When You Can No Longer Afford Your Mental Illness

I tried shopping in my hometown for a solid counselor but I wound up in a decrepit old church building with Danny Devito sniffing out my secrets like a dog in a crotch. I walked backward out of his office, told him in an email it wasn’t a good fit and swung twice more at home plate before looking elsewhere.

[READ ALSO Why I Finally Decided To See A Mental Health Professional]

While my family doctor lives a mere mile, twitch and self-deprecating speech away, it takes me over an hour to drive to my therapist’s office in Detroit. That’s 89.7 miles, more twitches than the Kentucky Derby, and time enough for an internal filibuster. And, on top of what I pay for my medication, the doctor, the counselor, and whatever exorcist juju they prescribe, I’m now factoring gas as an added expense in the name of mental health. As I’m fighting to stay above the surface of my depression and my bank account, one pill is especially difficult to swallow: maintaining mental health ain’t freakin’ cheap. 

I mean, geez. 

***

“The mind is not a vessel to be filled, but a fire to be kindled.” Plutarch

***

It seems depression leads to the need for help, and the cost of help leads to more depression and anxiety. Half the time, I want to give up on the pursuit of professionally-aided mental health, buy myself a six-pack, and revert again to choking down my emotions in the Harry Potter closet under the stairs.

If you find yourself in a similar position, feeling as if your bank account is draining and you can no longer afford your mental health, first of all, consider these three insights.

Mental Illness Is An Illness

If my wife had cancer, I’d stop at nothing to find her health and comfort. Unfortunately, there is still a stigma around mental illness which can make professional remedies for mental health feel like an added and unnecessary expense. But, if we can finally set aside the nature vs. nurture debate, we can more fully recognize that those in mentally precarious positions need help in order to thrive in this life. It’s a fact as vital as chemotherapy.

It’s Good To Prioritize Mental Health

Plutarch (some dead guy who now has a bust) said, “The mind is not a vessel to be filled, but a fire to be kindled.” Too often, we revert to filling our minds with useless cure-all theories when we should be patiently nurturing them as a bonfire. 

Fires need constant care and attention or else they fizzle out. The mind needs to be prioritized, nurtured, and kindled if it is ever going to thrive.

This Too Shall Pass

Spending money now on your mental health doesn’t mean you will forever be tied to the financial drain of doctors, therapists, and medications. The season you’re in today might just be one in which you need the extra help. That’s okay. Don’t taint the future with strains of the present. This too shall pass.

Even still, sometimes, professional resources simply aren’t in the budget. Fortunately, there is a myriad of options to tide you over until you can find the chance to visit a professional.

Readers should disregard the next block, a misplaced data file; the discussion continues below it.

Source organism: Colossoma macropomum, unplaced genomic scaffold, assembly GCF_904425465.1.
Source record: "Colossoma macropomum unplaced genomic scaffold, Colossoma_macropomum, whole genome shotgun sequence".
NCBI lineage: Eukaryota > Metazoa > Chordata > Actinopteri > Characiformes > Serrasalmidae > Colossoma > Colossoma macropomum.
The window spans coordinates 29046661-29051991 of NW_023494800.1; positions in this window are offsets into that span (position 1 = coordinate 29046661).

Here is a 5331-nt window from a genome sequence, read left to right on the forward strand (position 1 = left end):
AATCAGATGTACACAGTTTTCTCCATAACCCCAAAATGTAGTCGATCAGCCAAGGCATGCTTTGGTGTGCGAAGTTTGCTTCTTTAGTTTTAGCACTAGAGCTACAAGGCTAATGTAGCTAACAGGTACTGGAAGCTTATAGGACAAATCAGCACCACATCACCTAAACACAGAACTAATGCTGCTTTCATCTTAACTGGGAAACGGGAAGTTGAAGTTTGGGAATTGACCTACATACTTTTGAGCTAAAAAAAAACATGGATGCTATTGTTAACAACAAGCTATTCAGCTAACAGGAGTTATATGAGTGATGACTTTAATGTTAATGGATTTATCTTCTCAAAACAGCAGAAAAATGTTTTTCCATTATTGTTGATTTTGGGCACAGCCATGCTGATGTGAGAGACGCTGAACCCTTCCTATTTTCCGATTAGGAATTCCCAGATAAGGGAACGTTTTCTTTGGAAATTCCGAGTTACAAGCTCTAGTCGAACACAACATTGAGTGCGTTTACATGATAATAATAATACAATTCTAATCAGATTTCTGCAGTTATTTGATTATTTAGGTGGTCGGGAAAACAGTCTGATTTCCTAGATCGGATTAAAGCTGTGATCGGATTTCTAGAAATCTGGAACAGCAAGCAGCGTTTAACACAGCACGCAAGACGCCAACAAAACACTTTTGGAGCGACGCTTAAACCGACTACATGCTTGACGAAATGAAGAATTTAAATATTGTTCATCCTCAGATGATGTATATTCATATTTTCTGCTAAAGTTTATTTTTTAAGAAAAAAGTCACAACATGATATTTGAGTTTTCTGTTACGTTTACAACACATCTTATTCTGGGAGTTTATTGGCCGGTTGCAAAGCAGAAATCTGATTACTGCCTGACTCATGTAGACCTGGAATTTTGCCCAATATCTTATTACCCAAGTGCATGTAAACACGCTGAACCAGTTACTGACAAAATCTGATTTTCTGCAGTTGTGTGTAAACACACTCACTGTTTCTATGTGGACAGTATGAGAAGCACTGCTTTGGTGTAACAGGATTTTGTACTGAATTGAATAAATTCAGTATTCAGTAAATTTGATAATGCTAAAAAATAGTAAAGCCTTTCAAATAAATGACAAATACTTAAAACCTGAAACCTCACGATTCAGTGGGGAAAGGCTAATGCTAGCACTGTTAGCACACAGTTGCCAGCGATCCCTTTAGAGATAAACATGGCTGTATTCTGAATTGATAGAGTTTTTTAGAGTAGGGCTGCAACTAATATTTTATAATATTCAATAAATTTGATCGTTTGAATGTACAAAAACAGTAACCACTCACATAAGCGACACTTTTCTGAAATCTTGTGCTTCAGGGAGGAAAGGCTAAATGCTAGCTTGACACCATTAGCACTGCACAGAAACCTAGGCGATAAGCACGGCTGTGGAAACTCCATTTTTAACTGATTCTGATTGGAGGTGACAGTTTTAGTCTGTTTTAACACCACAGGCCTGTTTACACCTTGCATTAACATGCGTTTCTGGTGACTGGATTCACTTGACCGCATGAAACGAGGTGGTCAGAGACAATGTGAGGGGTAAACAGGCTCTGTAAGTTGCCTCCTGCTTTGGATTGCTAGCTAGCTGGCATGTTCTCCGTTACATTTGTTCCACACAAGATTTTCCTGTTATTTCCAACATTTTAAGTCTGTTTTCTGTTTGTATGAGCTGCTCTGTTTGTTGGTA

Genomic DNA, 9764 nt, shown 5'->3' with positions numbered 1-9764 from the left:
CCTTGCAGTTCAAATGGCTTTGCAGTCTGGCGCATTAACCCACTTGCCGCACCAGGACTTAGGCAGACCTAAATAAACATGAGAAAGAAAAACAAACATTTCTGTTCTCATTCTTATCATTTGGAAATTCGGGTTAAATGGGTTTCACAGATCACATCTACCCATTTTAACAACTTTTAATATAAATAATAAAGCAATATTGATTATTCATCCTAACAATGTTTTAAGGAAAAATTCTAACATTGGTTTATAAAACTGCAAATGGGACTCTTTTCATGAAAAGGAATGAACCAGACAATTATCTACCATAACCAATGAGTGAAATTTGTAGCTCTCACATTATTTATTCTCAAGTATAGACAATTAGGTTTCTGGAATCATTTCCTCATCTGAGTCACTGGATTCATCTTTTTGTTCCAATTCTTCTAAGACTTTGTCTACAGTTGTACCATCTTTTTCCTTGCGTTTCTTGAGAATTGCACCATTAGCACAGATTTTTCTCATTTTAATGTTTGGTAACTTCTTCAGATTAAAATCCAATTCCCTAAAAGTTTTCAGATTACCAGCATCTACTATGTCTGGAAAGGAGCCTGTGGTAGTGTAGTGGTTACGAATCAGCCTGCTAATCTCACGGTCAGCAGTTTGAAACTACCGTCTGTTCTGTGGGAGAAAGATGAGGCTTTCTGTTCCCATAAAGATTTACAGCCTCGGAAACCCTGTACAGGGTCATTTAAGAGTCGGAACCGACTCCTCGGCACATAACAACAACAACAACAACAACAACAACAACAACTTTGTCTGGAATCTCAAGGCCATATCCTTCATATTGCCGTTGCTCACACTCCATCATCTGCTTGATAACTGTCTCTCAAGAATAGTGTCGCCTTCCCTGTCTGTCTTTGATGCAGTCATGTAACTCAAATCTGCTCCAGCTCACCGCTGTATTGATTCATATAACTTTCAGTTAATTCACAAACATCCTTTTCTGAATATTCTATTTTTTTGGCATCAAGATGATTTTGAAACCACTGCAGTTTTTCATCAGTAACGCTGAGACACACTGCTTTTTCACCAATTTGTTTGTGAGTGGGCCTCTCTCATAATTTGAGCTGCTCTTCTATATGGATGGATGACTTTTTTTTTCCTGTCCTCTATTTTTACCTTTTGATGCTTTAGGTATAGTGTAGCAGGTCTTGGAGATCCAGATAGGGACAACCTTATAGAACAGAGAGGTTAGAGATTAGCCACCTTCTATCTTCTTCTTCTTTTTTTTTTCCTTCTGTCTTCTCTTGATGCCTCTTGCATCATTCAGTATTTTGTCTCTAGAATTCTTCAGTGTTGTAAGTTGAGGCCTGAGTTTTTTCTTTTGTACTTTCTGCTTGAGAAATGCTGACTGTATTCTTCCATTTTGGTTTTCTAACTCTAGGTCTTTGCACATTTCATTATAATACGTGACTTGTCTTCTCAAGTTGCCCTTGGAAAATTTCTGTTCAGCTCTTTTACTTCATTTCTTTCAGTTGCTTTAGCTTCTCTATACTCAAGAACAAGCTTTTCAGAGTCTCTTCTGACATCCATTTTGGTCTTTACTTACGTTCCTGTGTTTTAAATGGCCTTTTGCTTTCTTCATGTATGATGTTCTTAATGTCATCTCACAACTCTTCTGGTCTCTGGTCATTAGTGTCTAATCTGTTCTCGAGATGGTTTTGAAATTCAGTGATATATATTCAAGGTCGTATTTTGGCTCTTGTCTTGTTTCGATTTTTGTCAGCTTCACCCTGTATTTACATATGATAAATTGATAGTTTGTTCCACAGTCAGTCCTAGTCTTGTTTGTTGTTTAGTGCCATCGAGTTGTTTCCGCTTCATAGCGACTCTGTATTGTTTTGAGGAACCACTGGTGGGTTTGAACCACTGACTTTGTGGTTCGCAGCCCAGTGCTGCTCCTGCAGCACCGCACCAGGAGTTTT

Over the next few Mondays, I will be curating a series called “Cheap Mental Health” in which guest bloggers will be delving into the following alternatives or complimentary additions to professional help. There is no cure-all to depression and anxiety; these are merely kindling for your fire.

1. Personal Care

We should never give a doctor, therapist, medication, friend or family member the full right to determine our fate. While we need the help, it’s vital we take responsibility for our own mental health through day-to-day personal care. Showering is a good start, but you can also get into the practice of journaling, working out, eating healthy or expressing daily self-affirmations.

2. Church & Community Programs

Fortunately, the greater church has woken up to the realities of mental illness in recent years. Even if you don’t consider yourself a churchgoer, from Stephen Ministry to Catholic confessional, Church’s offer many resources for the mentally, emotionally, and spiritually struggling.

When it comes to community programs, Alcoholics Anonymous is just one example. There are also Mental Health Support Groups, social outings, or even online forums in which you can meet others with depression or anxiety and explore healthy and healing interactions through shared hobbies.

3. Friends & Family

Friends and family are on the frontlines of our battles, and yet, sharing our issues with them can often be the most daunting task. But, if we are able to fight past our pride and lean on those closest to us, we will be greatly rewarded with deepened relationships and meaningful progress. It takes a community.

4. Books, Blogs, & Other Building Blocks

If you don’t have a library card, get one. If you don’t have the internet…how are you reading this?

Like anything on the internet, you can’t trust it all, but there are countless free tools out there for the mentally ill. Read books, subscribe to blogs (like mine), or download helpful apps on your phone. Healing often starts with the little things.

Whether you’re giving your time or money, investing in your mental health is not only a (very) good thing to do, but it is vital if you’re looking to thrive. Explore not just the pricey options but the simple ones to compliment (or in certain cases to hold you off until you can afford it) professional remedies. Explore Cheap Mental Health. 

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